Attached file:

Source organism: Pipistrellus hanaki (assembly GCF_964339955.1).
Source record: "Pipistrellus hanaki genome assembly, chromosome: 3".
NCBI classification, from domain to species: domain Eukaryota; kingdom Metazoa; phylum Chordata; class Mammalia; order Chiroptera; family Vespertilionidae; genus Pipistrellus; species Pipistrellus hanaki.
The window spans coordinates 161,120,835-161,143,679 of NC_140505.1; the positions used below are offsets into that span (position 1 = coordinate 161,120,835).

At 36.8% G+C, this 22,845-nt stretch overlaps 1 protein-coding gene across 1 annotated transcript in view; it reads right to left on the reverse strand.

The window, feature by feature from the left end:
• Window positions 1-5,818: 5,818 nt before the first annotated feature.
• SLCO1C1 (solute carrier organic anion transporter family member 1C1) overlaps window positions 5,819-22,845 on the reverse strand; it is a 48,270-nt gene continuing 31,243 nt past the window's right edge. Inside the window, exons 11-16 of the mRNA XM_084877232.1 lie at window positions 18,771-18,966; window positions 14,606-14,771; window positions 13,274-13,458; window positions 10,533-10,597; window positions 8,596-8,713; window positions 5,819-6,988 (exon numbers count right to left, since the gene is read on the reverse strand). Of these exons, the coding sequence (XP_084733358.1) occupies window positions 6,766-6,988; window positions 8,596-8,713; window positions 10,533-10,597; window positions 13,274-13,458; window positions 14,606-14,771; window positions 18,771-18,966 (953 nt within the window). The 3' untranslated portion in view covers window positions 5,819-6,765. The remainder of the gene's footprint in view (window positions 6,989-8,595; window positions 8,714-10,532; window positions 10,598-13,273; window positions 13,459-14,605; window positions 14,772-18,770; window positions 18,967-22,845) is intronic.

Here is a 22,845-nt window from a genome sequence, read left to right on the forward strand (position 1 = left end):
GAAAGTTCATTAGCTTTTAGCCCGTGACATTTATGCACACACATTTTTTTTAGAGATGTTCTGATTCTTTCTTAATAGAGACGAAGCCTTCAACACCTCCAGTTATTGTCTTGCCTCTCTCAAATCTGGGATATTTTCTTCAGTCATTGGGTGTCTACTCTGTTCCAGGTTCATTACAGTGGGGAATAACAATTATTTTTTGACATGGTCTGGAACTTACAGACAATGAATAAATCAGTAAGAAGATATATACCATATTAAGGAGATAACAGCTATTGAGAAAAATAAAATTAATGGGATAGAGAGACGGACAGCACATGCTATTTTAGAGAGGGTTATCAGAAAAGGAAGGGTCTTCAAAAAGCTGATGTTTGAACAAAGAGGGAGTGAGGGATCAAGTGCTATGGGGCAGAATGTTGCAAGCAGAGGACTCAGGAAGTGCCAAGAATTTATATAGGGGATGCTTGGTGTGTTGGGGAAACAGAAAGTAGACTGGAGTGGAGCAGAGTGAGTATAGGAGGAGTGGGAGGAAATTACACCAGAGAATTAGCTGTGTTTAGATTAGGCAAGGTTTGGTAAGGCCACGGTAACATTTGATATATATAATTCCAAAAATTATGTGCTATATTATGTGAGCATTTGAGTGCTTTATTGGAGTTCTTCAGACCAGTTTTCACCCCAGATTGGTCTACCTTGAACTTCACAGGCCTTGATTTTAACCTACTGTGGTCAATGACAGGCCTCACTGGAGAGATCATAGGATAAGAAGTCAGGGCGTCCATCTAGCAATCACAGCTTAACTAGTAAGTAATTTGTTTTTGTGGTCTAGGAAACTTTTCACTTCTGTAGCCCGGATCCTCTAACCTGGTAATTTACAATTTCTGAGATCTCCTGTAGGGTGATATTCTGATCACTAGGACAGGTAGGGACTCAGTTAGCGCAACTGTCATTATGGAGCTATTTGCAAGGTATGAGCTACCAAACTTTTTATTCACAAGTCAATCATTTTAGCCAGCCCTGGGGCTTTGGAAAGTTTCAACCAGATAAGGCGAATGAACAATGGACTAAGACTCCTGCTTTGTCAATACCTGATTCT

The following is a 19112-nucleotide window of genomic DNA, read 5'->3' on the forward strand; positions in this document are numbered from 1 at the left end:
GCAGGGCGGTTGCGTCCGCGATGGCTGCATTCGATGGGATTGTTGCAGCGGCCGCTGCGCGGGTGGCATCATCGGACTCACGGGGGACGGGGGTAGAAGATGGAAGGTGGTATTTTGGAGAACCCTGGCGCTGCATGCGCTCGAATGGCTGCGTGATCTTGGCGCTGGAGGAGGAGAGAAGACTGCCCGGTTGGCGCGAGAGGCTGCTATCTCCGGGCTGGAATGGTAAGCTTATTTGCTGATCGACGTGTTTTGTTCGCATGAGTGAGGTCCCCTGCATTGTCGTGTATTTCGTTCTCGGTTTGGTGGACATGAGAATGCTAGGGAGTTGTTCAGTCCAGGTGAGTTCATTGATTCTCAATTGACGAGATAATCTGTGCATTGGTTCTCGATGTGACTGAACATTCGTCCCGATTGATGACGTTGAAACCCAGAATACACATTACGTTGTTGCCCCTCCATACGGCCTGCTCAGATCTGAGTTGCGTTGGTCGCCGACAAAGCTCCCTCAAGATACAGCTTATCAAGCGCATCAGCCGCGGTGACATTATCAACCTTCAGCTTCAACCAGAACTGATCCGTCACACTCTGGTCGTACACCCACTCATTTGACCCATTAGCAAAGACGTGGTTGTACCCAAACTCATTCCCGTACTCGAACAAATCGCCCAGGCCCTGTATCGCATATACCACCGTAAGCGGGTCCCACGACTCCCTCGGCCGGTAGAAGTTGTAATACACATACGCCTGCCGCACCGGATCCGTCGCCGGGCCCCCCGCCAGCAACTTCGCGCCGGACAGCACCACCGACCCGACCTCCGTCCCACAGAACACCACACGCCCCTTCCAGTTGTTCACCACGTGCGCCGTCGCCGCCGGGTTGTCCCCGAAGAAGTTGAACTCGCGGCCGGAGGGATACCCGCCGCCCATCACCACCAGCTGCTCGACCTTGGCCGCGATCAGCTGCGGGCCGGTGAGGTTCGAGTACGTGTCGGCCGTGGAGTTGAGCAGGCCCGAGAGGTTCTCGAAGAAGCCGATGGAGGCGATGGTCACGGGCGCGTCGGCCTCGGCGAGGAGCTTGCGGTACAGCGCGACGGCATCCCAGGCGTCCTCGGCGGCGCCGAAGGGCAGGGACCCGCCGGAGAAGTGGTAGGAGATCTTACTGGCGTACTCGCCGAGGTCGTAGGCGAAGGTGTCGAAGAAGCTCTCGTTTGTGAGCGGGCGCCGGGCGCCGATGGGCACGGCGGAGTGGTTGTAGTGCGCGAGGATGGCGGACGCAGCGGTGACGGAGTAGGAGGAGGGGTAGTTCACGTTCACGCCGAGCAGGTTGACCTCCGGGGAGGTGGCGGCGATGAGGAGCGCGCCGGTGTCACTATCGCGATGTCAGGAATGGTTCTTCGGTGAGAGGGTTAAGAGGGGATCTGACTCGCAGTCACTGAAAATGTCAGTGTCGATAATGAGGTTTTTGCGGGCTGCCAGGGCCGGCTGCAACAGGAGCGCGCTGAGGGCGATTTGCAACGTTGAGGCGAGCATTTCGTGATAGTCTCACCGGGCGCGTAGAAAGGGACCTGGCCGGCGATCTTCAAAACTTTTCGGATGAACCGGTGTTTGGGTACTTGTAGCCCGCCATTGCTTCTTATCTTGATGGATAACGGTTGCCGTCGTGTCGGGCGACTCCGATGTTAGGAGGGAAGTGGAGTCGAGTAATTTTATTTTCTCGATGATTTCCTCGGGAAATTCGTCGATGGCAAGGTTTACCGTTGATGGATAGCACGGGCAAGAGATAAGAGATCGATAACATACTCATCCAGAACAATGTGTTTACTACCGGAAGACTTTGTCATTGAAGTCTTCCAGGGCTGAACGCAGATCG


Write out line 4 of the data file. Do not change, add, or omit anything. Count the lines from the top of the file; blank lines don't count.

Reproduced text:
The window spans coordinates 161,120,835-161,143,679 of NC_140505.1; the positions used below are offsets into that span (position 1 = coordinate 161,120,835).